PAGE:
- Tell is defined as to communicate in words.
An example of to tell is to provide someone with information about a crime scene.
This woman tells a police officer what she knows.
transitive verbtold, telling
- to enumerate; count; reckon: to tell time
- to give an account of (a story, etc.) in speech or writing
- to express in words; utter; say: to tell the truth
- to report; announce; publish
- to reveal; disclose; make known: a smile that told her joy
- to recognize; distinguish; discriminate: unable to tell one from the other
- to decide; know: one can't tell what will happen
- to let know; inform; acquaint: tell me about the game
- to request; direct; order; command: tell him to leave
- to state emphatically to: it's there, I tell you
Origin of tellMiddle English tellen ; from Old English tellan, literally , to calculate, reckon ; from Germanic an unverified form taljan from source German zahl, number: see tale
- to give an account or description (of something)
- to give evidence or be an indication (of something)
- to carry tales; reveal secrets: to kiss and tell
- to produce a result; be effective; have a marked effect: efforts that are beginning to tell
- to count (persons, etc.) and separate them from the total number
- Informal to rebuke severely
- to have a marked, usually adverse, effect on
- Informal to inform against or gossip about
Origin of tellArabic tall, a mound
verbtold told , tell·ing, tells
- a. To communicate by speech or writing; express with words: She told him that the store was closed. Tell me the truth.b. To give a detailed account of; narrate: told what happened; told us a story.c. To notify (someone) of something; inform: He told us of his dream to sail around the world.d. To make known; disclose or reveal: tell a secret; tell fortunes.e. To inform (someone) positively; assure: I tell you, the plan will work.f. To give instructions to; direct: told the customers to wait in line.
- To discover by observation; discern: We could tell that he was upset.
- To name or number one by one; count: telling one's blessings; 16 windows, all told.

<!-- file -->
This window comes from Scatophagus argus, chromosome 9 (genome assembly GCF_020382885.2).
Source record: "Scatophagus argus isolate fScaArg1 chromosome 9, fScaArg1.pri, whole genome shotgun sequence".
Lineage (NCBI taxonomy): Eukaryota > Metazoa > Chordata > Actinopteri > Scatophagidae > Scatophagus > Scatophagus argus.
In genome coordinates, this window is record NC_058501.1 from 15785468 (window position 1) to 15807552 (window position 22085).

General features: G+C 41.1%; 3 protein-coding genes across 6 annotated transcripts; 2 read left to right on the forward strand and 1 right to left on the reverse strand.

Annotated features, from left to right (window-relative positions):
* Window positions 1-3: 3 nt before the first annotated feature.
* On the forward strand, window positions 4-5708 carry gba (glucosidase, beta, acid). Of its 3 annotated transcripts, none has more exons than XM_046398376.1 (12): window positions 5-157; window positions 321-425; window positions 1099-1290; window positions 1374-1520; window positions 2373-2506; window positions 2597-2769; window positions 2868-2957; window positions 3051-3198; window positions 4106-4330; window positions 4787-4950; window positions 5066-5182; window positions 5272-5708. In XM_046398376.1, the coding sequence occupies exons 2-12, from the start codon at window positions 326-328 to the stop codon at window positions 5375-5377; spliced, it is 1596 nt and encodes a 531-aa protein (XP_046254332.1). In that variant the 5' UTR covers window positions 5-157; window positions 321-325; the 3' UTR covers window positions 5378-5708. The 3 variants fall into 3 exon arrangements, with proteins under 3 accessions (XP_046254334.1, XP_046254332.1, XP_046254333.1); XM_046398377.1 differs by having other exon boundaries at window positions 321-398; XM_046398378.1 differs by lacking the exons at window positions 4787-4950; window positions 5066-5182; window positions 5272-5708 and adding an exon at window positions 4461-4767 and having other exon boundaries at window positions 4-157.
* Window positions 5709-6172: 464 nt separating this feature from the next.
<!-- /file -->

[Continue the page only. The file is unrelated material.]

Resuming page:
- To relate a story or give an account of an event: The sailor told of having been adrift for days.
- To reveal something that is not supposed to be revealed, especially something that someone has done wrong: She promised not to tell on her friend.
- To have an effect or impact: In this game every move tells.
Origin of tellMiddle English tellen, from Old English tellan; see del-2 in Indo-European roots.
Origin of tellArabic tall; see tll in Semitic roots.
(third-person singular simple present tells, present participle telling, simple past and past participle told)
- To count, reckon, or enumerate.
- All told, there were over a dozen. Can you tell time on a clock? He had untold wealth.
- To narrate.
- I want to tell a story; I want to tell you a story.
- To convey by speech; to say.
- Finally, someone told him the truth. He seems to like to tell lies.
- To instruct or inform.
- Please tell me how to do it.
- To order; to direct, to say to someone.
- Tell him to go away.
- (intransitive) To discern, notice, identify or distinguish.
- Can you tell whether those flowers are real or silk, from this distance? No, there's no way to tell.
- To reveal.
- Time will tell what became of him.
- (intransitive) To be revealed.
- (intransitive) To have an effect, especially a noticeable one; to be apparent, to be demonstrated.
- Sir Gerald was moving slower; his wounds were beginning to tell.
- (to instruct or inform): ask
- A reflexive, often habitual behavior, especially one occurring in a context that often features attempts at deception by persons under psychological stress (such as a poker game or police interrogation), that reveals information that the person exhibiting the behavior is attempting to withhold.
- That which is told; tale; account.
- (Internet) A private message to an individual in a chat room; a whisper.
From Middle English tellen (“to count, tell”), from Old English tellan (“to count, tell”), from Proto-Germanic *taljaną, *talzijaną (“to count, enumerate”), from Proto-Germanic *talą, *talǭ (“number, counting”), from Proto-Indo-European *dol- (“calculation, fraud”). Cognate with English tally (“to count”), West Frisian telle (“to count”), West Frisian fertelle (“to tell, narrate”), Dutch tellen (“to count”), Low German tellen (“to count”) and förtellen (“to tell, narrate”), Old High German zellen (German zählen, “to count”), German erzählen (“to tell, recount”), Old Norse telja (Faroese telja, “to count, tell”). More at tale.
- (archaeology) A mound, originally in the Middle East, over or consisting of the ruins of ancient settlements.
From Arabic تل (tall, “hill, elevation”), from Proto-Semitic *tall- (“hill”).